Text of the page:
O God, whose blessed Son made himself known to his disciples in the breaking of bread: Open the eyes of our faith, that we may behold him in all his redeeming work; who lives and reigns with you, in the unity of the Holy Spirit, one God, now and for ever. Amen.
This prayer comes up every year on the third Sunday of Easter – not the third Sunday after Easter, but of Easter, because Easter, as Fr. Gene reminded us last week, is 50 days long. Easter has 7 Sundays in it, and this is the third, and every year the church asks us to pray these words: Open the eyes of our faith, that we may behold him in all his redeeming work.
We see over and over in the resurrection appearances in the Gospels how difficult it was for the disciples to grasp what was right in front of them, Jesus Christ in his resurrected body. They needed their eyes opened. Remember, Mary Magdalene didn’t even recognize Jesus at first; she thought he was the cemetery gardener. Last week, Thomas simply told the other disciples he didn’t believe them when they said they had met the risen Christ. Just doesn’t happen. No way. And today, the writer Luke piles up adjectives to convey how tough it was for them to see what was right in front of them: “startled, terrified, frightened, disbelieving, wondering.”
Open the eyes of our faith, that we may behold him in all his redeeming work. Without the eyes of our faith opened by the direct action of God, what we will behold is Jesus in part of his redeeming work. We’ll see the part we’re inclined to want to see, or the part we already approve of. We can only go so far in understanding God without God’s help, or as a friend of mine says, it takes God to know God. The assumptions we carry and the blinders we wear as we come to the Bible affect how much of what’s there we are able to behold. This may be especially so when the topic is the Risen Christ and what his resurrection means and does.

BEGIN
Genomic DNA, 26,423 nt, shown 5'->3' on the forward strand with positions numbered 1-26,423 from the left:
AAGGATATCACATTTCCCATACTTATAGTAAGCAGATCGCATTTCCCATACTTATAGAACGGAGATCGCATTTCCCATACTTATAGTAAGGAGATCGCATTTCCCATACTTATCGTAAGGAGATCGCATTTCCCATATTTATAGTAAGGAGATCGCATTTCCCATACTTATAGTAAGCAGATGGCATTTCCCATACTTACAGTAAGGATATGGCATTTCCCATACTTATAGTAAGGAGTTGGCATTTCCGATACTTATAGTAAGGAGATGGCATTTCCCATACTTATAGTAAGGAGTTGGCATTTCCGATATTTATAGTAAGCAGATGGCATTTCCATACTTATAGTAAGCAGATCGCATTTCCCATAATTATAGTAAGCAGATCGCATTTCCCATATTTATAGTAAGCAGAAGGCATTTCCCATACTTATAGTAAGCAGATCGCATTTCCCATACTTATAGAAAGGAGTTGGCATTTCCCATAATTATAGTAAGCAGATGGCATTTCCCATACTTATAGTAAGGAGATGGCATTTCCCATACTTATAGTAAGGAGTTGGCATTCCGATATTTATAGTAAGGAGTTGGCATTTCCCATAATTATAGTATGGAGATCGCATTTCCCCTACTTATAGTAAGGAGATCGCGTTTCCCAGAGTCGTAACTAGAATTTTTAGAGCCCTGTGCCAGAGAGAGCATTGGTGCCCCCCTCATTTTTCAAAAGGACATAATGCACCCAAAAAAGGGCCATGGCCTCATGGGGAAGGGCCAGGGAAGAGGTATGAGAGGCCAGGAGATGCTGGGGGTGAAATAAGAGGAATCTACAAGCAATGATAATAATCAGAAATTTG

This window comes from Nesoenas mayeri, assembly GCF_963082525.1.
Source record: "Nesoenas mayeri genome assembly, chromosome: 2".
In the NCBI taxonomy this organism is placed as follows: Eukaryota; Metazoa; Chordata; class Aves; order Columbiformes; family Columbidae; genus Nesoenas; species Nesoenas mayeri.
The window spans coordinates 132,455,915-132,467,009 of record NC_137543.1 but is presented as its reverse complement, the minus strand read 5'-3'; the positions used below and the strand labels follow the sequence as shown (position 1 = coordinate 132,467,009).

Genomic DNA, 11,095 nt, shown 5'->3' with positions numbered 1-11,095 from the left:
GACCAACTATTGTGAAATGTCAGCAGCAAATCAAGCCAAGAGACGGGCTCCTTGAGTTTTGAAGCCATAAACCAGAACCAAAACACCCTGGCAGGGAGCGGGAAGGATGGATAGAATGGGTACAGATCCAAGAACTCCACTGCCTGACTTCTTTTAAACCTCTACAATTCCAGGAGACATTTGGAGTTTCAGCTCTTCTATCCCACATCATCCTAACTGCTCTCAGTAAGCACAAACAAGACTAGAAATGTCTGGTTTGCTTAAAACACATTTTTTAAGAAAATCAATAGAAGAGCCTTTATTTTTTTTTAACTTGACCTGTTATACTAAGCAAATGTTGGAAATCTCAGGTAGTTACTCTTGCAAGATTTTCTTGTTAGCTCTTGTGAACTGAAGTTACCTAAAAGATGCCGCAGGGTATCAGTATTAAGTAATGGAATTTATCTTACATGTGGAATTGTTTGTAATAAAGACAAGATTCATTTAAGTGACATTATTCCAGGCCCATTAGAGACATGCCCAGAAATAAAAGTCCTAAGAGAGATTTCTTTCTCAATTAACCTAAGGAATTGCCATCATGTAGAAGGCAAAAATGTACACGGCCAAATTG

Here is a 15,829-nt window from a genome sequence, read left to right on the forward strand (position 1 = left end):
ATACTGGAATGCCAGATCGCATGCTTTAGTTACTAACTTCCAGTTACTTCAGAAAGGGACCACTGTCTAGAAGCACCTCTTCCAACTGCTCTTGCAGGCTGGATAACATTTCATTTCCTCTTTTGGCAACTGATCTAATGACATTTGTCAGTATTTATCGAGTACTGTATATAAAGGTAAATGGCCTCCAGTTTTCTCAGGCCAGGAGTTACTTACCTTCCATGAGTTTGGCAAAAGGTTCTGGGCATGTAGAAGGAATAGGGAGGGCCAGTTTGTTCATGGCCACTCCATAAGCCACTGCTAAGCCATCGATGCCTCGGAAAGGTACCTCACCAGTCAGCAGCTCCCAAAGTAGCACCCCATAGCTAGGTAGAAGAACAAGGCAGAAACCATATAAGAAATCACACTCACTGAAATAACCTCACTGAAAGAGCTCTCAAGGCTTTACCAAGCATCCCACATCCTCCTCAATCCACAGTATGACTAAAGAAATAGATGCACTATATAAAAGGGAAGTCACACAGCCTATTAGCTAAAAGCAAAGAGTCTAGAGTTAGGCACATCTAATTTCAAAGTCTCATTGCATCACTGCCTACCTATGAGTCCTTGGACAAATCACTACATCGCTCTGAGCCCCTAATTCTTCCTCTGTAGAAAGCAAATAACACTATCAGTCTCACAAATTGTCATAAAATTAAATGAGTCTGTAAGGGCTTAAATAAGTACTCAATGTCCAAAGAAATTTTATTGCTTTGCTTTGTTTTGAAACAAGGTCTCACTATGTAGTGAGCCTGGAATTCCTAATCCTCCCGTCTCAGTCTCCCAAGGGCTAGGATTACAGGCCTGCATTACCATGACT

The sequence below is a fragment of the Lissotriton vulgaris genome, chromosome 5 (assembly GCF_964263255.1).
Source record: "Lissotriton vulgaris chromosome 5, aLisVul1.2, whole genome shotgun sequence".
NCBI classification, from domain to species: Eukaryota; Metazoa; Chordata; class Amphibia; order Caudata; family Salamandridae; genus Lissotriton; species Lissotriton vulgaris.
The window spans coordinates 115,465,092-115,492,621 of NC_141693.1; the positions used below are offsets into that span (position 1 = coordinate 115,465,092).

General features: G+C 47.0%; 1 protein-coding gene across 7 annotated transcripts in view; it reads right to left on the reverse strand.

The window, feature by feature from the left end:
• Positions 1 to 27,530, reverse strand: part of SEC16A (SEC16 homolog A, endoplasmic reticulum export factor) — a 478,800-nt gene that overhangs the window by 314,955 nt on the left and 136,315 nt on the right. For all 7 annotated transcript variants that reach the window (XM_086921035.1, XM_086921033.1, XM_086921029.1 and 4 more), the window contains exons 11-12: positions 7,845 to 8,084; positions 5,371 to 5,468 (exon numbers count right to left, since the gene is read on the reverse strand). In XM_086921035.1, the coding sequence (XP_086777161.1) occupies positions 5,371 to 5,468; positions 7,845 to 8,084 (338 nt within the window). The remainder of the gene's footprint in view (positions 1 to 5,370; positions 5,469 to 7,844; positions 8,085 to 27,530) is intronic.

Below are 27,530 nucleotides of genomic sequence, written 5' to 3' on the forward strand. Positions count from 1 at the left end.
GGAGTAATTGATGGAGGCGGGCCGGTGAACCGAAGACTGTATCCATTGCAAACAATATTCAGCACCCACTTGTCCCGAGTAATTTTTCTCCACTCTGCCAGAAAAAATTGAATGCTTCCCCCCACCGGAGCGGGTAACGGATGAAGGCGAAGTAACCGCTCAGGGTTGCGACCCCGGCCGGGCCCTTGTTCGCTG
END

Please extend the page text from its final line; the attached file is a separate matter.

I have a wrist watch that is 68+ years old. It is a winder—unless I wind it it stops. There is no battery to be replaced. The watch keeps excellent, dependable time if I wind it. It was manufactured in Illinois but was a graduation gift to me from my parents when I was graduated from high school in Mansfield Louisiana. It is an Elgin. The Elgin clockworks has long since ceased operation and my wrist watch is now a sought-after collectors item. Did I have any idea that it would be “collected,” when I first saw it in Stott's Jewelry Store in my home town in Louisiana? Not at all. Its value to me is mostly sentimental. It represents the love and pride my parents expressed for my achievement in graduating from Mansfield High School.
As a timepiece, the value of my Elgin wrist watch depends upon my taking care of it and winding it daily. Then it keeps time accurately if I wind it. In the liturgical year the time is the second Sunday of Easter. Easter lasts for fifty days until Pentecost. After the celebration of Easter Sunday and the various disciplines we followed during Lent, we may feel that it's time to coast until the excitement of Pentecost. (Dig out your red clothing to be ready!) What do our Lessons tell us of the challenges of this Season?
If you were writing up an inspiring story of renewed hope, is that how you would do it? We just read the apostle John’s narrative of what happened Easter morning, and it was rather long and involved, and not until the very end did we hear anything inspiring and hopeful. For most of the reading, what we heard was confusion, running around, and slightly odd minor details.
Some of those details seem less odd if you know how Jewish burials of that time worked. Bodies were not interred in the ground; instead, there was a two-step process. First the family took the body of their loved one to a large grave chamber with special shelves carved into it, and left it there on one of the shelves, wrapped with aromatic spices in a cloth. About a year later, the next of kin came back to that shelf, after decomposition was complete, and reverently gathered up the bones to put in a small box called an ossuary. You may have seen ossuaries in art museums. When the disciples John tells us about today arrive at the tomb where Jesus’ corpse had been laid, the shelf where it had been is vacant. The body is gone. John tells us that, which would seem to be a main point, but he also adds so many perplexing details.